Yes it is, for the simple undeniable truth that enthusiasts make up a tiny sliver of this market (just like is true for most markets). We (enthusiasts) are closer to a rounding error on their financial statements than an overwhelming majority. For every user who clamors for removable batteries or the ability to flash a custom kernel to overclock their phone, there are 95 others who just walk into the store and buy whatever cool phone they saw on TV, or whatever their friends use, or whatever the guy at the counter steered them toward. Samsung could bring the Galaxy S5 to market with sealed batteries and no expandable storage and it would still be the single best selling Android phone by an enormous margin. I have no idea why you are so hell-bent on convincing others, or deluding yourself, that the % of people that really care about these things (or read blogs like Anandtech clamoring for in-depth SOC analysis) make up more than a puddle vs. the ocean of people who DGAF.
  • metayoshi - Friday, December 20, 2013 - link

    The guy behind the counter is definitely a major factor, and I believe Samsung dedicates some of their money into that. I remember my sister was due for an upgrade from her Verzion Galaxy Nexus, and I convinced her to buy a G2 and even linked her the mini review from this site. She told me battery life and a good camera were priority, and to me, it was a no brainer.

    In she walks into the Verizon store, and boy was the guy trying hard to sell the GS4. I told her, the LG has essentially the same features as the GS4 down to the gimmicky camera features, but the camera quality (OIS), and the 3000 mAh battery is much better than what the GS4 will deliver. If I wasn't there, there is no doubt in my mind that my sister would have a GS4.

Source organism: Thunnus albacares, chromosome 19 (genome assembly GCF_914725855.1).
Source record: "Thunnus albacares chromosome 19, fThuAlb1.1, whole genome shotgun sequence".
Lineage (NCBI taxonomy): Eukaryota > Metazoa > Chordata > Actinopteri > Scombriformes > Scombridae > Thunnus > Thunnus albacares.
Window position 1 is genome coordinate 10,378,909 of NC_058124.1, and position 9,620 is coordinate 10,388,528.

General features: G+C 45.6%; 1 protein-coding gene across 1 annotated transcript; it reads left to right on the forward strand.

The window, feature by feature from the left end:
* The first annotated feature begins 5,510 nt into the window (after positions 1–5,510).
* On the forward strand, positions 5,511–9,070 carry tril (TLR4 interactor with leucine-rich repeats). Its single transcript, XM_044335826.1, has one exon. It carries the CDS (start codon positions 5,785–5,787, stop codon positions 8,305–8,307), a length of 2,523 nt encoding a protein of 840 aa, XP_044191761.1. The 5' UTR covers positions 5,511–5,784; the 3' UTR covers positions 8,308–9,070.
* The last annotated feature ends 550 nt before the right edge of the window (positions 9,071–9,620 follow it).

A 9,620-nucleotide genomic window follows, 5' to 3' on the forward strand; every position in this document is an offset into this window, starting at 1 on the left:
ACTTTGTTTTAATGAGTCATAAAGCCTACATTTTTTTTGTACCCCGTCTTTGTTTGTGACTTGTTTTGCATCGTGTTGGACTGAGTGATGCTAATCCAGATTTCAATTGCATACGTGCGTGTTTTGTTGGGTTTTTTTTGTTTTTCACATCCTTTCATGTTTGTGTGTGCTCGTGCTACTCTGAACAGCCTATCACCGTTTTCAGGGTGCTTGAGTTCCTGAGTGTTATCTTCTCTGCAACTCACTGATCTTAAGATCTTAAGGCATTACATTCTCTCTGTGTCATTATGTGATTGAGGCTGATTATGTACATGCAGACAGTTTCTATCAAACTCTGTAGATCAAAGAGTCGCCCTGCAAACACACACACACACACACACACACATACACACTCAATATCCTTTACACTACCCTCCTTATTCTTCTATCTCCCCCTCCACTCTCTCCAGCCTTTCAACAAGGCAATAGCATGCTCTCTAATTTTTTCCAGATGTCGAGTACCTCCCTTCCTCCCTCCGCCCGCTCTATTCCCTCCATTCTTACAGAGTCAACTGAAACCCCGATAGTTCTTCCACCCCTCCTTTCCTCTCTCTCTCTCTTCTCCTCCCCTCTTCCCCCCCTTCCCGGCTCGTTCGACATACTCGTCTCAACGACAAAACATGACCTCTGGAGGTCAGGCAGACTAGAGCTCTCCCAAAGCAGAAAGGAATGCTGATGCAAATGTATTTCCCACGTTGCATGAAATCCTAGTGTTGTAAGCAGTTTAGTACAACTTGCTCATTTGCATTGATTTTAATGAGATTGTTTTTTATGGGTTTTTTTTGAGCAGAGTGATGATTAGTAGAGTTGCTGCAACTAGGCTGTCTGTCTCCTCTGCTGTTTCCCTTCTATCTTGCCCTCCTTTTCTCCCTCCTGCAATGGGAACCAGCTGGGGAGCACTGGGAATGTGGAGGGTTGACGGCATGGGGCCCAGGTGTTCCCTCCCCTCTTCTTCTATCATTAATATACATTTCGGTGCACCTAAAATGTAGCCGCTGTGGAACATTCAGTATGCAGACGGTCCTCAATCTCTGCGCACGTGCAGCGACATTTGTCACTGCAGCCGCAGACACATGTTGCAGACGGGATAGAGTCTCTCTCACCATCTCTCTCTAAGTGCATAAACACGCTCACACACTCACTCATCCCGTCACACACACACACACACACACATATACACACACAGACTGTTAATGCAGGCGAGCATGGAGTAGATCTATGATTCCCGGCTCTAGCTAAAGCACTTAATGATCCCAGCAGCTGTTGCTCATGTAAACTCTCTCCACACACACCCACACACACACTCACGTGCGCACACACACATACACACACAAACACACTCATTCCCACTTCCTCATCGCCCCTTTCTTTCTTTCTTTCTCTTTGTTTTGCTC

So yeah... for the people that just don't know what all of their options are, and they go to the phone salesmen for the "expert" advice, which makes up the majority of people, what they're really getting is the phone that the employees are getting paid the most money to sell, which, in my case, was definitely the GS4. After that experience, there is no doubt in my mind that Samsung is giving extra commission to employees who sell these Samsung phones.
  • shaduck007 - Saturday, January 4, 2014 - link

    At Best Buy, I always ask the Intel specialist his opinion.
  • apertotes - Monday, December 23, 2013 - link

    That is simply not a fact. That is your poorly reasoned opinion. Facts are:

    1. Samsung invests a lot of money in advertising and marketing.
    2. Samsung's phones have micro-sd and removable battery.

    Unless you work as a high level Samsung employee, there is no way to know which of those facts affect sales in a more powerful way.
  • bhima - Monday, December 23, 2013 - link

    iPhones have literally ZERO of those features listed in number 2. They sell by the truckload. Bob Todd is spot on and said it best, Anandtech readers/tech enthusiasts make up a rounding error in the financial statements of these companies.
  • apertotes - Tuesday, December 24, 2013 - link

    and that is why HTC did not sell that much. They can't compete on features with Samsung, they are competing with iPhones. And nobody can beat Apple in their own turf. At least Motorola is pricing the G way below.

    Now, Apple says a truckload of iphones without removable storage or batteries. That is completely true. But Apple is on a league of its own. Neither better nor worse. Simple different. Apple users do not care that much about raw power or features. Also, Starbucks, trendy, hipster, instagram.
  • boeush - Wednesday, December 18, 2013 - link

    "3-4 GB of music" is about 1000 songs."

    In crappy 64 kbps bit rate, maybe. Personally, I don't do crappy when it comes to my music: all my stuff is ripped to CD-quality at a minimum, and lossless (FLAC) when possible. For instance a single anthology collection for a single band that I have currently on my phone, takes up nearly 10 GiB.